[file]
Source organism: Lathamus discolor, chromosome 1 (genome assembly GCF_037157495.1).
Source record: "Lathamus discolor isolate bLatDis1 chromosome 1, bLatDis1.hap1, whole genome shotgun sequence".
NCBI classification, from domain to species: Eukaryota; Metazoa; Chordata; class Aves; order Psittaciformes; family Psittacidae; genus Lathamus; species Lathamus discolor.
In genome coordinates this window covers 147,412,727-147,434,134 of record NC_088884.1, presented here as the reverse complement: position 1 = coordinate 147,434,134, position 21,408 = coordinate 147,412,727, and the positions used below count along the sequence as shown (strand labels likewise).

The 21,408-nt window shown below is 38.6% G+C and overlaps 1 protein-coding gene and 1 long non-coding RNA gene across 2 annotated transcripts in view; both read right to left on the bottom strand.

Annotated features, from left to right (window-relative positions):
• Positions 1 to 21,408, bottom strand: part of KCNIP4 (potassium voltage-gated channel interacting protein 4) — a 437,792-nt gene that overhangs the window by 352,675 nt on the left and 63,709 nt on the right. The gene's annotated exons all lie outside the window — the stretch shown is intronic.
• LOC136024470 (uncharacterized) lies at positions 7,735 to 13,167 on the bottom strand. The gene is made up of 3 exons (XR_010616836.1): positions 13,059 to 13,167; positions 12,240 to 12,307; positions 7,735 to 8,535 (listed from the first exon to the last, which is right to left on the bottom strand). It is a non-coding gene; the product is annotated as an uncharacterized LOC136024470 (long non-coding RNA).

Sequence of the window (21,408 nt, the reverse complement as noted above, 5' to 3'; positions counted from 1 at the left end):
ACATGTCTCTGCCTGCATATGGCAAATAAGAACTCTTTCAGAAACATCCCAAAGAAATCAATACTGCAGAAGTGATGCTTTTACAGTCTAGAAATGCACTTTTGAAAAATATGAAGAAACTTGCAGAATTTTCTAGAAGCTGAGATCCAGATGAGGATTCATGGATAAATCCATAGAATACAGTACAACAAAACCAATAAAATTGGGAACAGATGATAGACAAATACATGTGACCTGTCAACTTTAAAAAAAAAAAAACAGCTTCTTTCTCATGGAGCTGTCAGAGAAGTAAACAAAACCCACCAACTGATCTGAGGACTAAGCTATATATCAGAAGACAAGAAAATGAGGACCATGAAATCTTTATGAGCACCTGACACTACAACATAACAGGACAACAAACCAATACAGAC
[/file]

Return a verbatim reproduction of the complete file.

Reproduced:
Source organism: Lathamus discolor, chromosome 1 (genome assembly GCF_037157495.1).
Source record: "Lathamus discolor isolate bLatDis1 chromosome 1, bLatDis1.hap1, whole genome shotgun sequence".
NCBI classification, from domain to species: Eukaryota; Metazoa; Chordata; class Aves; order Psittaciformes; family Psittacidae; genus Lathamus; species Lathamus discolor.
In genome coordinates this window covers 147,412,727-147,434,134 of record NC_088884.1, presented here as the reverse complement: position 1 = coordinate 147,434,134, position 21,408 = coordinate 147,412,727, and the positions used below count along the sequence as shown (strand labels likewise).

The 21,408-nt window shown below is 38.6% G+C and overlaps 1 protein-coding gene and 1 long non-coding RNA gene across 2 annotated transcripts in view; both read right to left on the bottom strand.

Annotated features, from left to right (window-relative positions):
• Positions 1 to 21,408, bottom strand: part of KCNIP4 (potassium voltage-gated channel interacting protein 4) — a 437,792-nt gene that overhangs the window by 352,675 nt on the left and 63,709 nt on the right. The gene's annotated exons all lie outside the window — the stretch shown is intronic.
• LOC136024470 (uncharacterized) lies at positions 7,735 to 13,167 on the bottom strand. The gene is made up of 3 exons (XR_010616836.1): positions 13,059 to 13,167; positions 12,240 to 12,307; positions 7,735 to 8,535 (listed from the first exon to the last, which is right to left on the bottom strand). It is a non-coding gene; the product is annotated as an uncharacterized LOC136024470 (long non-coding RNA).

Sequence of the window (21,408 nt, the reverse complement as noted above, 5' to 3'; positions counted from 1 at the left end):
ACATGTCTCTGCCTGCATATGGCAAATAAGAACTCTTTCAGAAACATCCCAAAGAAATCAATACTGCAGAAGTGATGCTTTTACAGTCTAGAAATGCACTTTTGAAAAATATGAAGAAACTTGCAGAATTTTCTAGAAGCTGAGATCCAGATGAGGATTCATGGATAAATCCATAGAATACAGTACAACAAAACCAATAAAATTGGGAACAGATGATAGACAAATACATGTGACCTGTCAACTTTAAAAAAAAAAAAACAGCTTCTTTCTCATGGAGCTGTCAGAGAAGTAAACAAAACCCACCAACTGATCTGAGGACTAAGCTATATATCAGAAGACAAGAAAATGAGGACCATGAAATCTTTATGAGCACCTGACACTACAACATAACAGGACAACAAACCAATACAGAC